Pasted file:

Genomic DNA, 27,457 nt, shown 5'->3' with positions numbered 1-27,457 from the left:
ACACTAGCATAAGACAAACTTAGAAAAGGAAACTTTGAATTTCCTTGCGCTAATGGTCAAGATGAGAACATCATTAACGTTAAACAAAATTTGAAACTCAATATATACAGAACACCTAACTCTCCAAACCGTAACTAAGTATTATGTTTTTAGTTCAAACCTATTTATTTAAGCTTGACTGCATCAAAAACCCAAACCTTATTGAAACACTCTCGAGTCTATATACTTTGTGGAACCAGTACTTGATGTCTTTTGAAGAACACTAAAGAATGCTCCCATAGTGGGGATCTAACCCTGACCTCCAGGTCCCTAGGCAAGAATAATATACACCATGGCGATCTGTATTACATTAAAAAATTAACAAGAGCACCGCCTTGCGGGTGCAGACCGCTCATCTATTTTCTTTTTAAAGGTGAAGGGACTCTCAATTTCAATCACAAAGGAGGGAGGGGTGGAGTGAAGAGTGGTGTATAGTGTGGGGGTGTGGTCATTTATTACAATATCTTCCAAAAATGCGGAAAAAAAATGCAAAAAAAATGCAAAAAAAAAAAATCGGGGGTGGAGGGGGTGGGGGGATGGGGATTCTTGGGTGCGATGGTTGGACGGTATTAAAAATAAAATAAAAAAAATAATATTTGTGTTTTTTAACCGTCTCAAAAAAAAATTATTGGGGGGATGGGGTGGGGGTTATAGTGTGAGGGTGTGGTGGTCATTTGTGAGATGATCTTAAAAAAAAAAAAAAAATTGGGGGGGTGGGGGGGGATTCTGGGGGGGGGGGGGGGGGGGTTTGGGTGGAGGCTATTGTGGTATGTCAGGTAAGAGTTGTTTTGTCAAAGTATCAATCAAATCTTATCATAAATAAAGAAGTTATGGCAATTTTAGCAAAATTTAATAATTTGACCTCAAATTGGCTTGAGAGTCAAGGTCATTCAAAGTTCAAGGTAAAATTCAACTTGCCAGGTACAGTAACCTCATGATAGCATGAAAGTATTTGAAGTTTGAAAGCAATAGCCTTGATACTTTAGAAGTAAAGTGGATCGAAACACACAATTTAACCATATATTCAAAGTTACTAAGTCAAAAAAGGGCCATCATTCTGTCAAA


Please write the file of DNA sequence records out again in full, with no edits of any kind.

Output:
Genomic DNA, 27,457 nt, shown 5'->3' with positions numbered 1-27,457 from the left:
ACACTAGCATAAGACAAACTTAGAAAAGGAAACTTTGAATTTCCTTGCGCTAATGGTCAAGATGAGAACATCATTAACGTTAAACAAAATTTGAAACTCAATATATACAGAACACCTAACTCTCCAAACCGTAACTAAGTATTATGTTTTTAGTTCAAACCTATTTATTTAAGCTTGACTGCATCAAAAACCCAAACCTTATTGAAACACTCTCGAGTCTATATACTTTGTGGAACCAGTACTTGATGTCTTTTGAAGAACACTAAAGAATGCTCCCATAGTGGGGATCTAACCCTGACCTCCAGGTCCCTAGGCAAGAATAATATACACCATGGCGATCTGTATTACATTAAAAAATTAACAAGAGCACCGCCTTGCGGGTGCAGACCGCTCATCTATTTTCTTTTTAAAGGTGAAGGGACTCTCAATTTCAATCACAAAGGAGGGAGGGGTGGAGTGAAGAGTGGTGTATAGTGTGGGGGTGTGGTCATTTATTACAATATCTTCCAAAAATGCGGAAAAAAAATGCAAAAAAAATGCAAAAAAAAAAAATCGGGGGTGGAGGGGGTGGGGGGATGGGGATTCTTGGGTGCGATGGTTGGACGGTATTAAAAATAAAATAAAAAAAATAATATTTGTGTTTTTTAACCGTCTCAAAAAAAAATTATTGGGGGGATGGGGTGGGGGTTATAGTGTGAGGGTGTGGTGGTCATTTGTGAGATGATCTTAAAAAAAAAAAAAAAATTGGGGGGGTGGGGGGGGATTCTGGGGGGGGGGGGGGGGGGGTTTGGGTGGAGGCTATTGTGGTATGTCAGGTAAGAGTTGTTTTGTCAAAGTATCAATCAAATCTTATCATAAATAAAGAAGTTATGGCAATTTTAGCAAAATTTAATAATTTGACCTCAAATTGGCTTGAGAGTCAAGGTCATTCAAAGTTCAAGGTAAAATTCAACTTGCCAGGTACAGTAACCTCATGATAGCATGAAAGTATTTGAAGTTTGAAAGCAATAGCCTTGATACTTTAGAAGTAAAGTGGATCGAAACACACAATTTAACCATATATTCAAAGTTACTAAGTCAAAAAAGGGCCATCATTCTGTCAAA